After Etan: The Missing Child Case That Held America Captive by Lisa R. Cohen. Grand Central Publishing. 2009. Personal copy.
The Good: Of course I remember it: little boy walking to the bus stop disappears. I was almost thirteen: old enough to remember, young enough to not quite know the details. Old enough to be aware of how the world changed because of it, changes brought about both by fear and knowledge.
That type of “knowing” is not the same as really knowing: I didn’t know the particulars of the case. I had a general idea of what happened after. When the investigation dramatically made its way to the news this past week (In Basement, Hopes to Solve ’79 Case of Missing Boy from The New York Times), I had questions, and decided it was time to read in depth about the case instead of relying on memory or short news articles.
The story is heartbreaking: six year old Etan disappears during the short walk to his school bus stop. Etan never arrived at school that morning, but the school didn’t call his parents, so it wasn’t until Etan didn’t come home that his mother knew he’d gone missing. After Etan is about those first few days, yes, but it also the months and years and decades after. It is about Etan’s parents. It is about the change in society, in knowledge, in laws.
What perhaps made the strongest impact on me was what happened to Etan’s family. (Cohen only briefly touches on Etan’s two siblings, respecting their privacy). The Patzes are going through a nightmare, a nightmare that this past week’s headlines show is literally a never-ending nightmare, yet they have lives to live. Two other children to raise. Finding their son, finding what happened to Etan, justice, matters, but so, too, does creating a loving home for their other children.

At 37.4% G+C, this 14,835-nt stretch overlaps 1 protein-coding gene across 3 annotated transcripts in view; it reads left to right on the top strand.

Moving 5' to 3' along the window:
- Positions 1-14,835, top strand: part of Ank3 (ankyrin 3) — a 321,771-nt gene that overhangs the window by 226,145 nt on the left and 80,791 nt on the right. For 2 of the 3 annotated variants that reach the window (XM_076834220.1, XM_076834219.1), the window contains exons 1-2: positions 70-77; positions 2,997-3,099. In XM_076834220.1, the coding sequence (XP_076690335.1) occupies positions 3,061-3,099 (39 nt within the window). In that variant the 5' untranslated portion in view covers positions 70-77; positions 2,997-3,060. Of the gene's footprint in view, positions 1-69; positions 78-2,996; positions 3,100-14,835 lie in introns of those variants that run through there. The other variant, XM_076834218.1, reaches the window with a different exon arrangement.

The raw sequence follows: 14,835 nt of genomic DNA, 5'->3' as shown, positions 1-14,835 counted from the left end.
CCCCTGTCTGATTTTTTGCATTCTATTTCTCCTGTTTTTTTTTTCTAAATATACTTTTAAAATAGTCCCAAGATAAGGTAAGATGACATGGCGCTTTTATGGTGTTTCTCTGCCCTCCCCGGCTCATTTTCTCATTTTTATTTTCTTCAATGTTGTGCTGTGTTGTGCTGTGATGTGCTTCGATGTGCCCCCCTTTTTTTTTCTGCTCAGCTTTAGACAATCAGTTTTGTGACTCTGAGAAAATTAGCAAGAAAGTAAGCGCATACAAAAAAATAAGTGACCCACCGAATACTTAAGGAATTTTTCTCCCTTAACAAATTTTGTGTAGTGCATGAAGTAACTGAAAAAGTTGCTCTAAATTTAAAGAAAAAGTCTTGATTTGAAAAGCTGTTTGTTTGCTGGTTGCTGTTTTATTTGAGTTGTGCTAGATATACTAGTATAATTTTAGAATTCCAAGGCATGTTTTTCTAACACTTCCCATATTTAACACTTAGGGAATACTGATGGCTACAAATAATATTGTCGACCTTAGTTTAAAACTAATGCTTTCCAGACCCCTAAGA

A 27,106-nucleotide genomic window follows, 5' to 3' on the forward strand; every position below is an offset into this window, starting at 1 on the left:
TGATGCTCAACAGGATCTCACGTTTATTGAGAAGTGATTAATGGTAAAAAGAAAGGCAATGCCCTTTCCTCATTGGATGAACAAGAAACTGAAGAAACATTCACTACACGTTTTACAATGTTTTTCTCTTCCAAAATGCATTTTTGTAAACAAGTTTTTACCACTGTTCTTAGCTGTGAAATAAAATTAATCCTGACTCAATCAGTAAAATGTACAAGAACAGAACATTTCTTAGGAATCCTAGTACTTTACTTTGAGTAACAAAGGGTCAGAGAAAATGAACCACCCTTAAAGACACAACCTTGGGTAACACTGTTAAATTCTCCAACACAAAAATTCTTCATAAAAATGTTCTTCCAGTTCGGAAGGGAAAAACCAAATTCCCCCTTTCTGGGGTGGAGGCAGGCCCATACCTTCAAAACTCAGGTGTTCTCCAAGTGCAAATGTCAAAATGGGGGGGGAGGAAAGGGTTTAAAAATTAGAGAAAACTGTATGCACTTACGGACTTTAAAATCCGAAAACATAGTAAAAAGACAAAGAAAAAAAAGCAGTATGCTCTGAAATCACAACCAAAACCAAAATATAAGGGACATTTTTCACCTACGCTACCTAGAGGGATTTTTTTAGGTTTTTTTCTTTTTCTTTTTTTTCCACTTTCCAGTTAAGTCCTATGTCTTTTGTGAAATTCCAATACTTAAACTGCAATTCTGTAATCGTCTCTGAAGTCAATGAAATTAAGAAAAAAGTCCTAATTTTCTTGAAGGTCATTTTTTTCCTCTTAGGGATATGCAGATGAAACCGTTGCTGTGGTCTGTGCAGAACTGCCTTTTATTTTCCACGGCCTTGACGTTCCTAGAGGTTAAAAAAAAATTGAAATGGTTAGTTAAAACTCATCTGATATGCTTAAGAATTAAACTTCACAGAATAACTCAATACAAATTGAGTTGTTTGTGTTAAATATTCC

After Etan is a reason I sometimes prefer non-fiction to fiction, because the family survives. It does not self-destruct. A fictional version of an always-lost child would have demanded more darkness and scars; would have insisted that those touched be permanently broken.
References are made to other cases, showing the tight time frame that raised the public awareness of missing and murdered children and the way the police and legal system addressed the cases. The Atlanta Child Murders were happening at the same time. Steven Stayner’s 1980 escape from his kidnapper. Adam Walsh’s kidnapping and murder in 1981.
Reading the book as a basement is being excavated is chilling, because there is no answer. Is Jose Ramos, the person many believe molested and murdered Etan Patz, guilty? The author of the book (like the investigators in the book as well as the Patz family) clearly believe the evidence is there. Is what is happening now going to provide evidence supporting or contradicting that belief?
One thing that struck me as I read the book: the changing way society deals with allegations of pedophilia and molestation.